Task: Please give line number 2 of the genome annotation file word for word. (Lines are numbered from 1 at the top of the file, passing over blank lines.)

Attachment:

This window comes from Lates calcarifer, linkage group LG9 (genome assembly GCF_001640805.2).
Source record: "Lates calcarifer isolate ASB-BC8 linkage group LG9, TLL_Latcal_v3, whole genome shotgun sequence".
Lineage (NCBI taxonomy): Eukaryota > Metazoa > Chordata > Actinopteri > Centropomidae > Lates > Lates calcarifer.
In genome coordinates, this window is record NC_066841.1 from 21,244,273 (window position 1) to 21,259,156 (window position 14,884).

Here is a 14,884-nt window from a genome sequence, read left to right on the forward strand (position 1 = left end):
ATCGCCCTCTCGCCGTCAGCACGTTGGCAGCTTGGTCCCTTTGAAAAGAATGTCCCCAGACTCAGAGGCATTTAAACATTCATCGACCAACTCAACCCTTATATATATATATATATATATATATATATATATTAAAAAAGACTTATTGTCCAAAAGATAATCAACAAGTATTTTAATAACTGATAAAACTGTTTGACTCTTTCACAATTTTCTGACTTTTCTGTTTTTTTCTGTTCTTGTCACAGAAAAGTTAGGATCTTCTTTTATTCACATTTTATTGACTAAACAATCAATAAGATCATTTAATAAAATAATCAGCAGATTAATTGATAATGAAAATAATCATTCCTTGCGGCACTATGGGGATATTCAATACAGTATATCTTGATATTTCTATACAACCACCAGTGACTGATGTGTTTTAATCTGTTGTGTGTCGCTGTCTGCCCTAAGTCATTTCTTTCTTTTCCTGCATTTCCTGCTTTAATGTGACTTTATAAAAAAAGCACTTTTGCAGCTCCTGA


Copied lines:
Source record: "Lates calcarifer isolate ASB-BC8 linkage group LG9, TLL_Latcal_v3, whole genome shotgun sequence".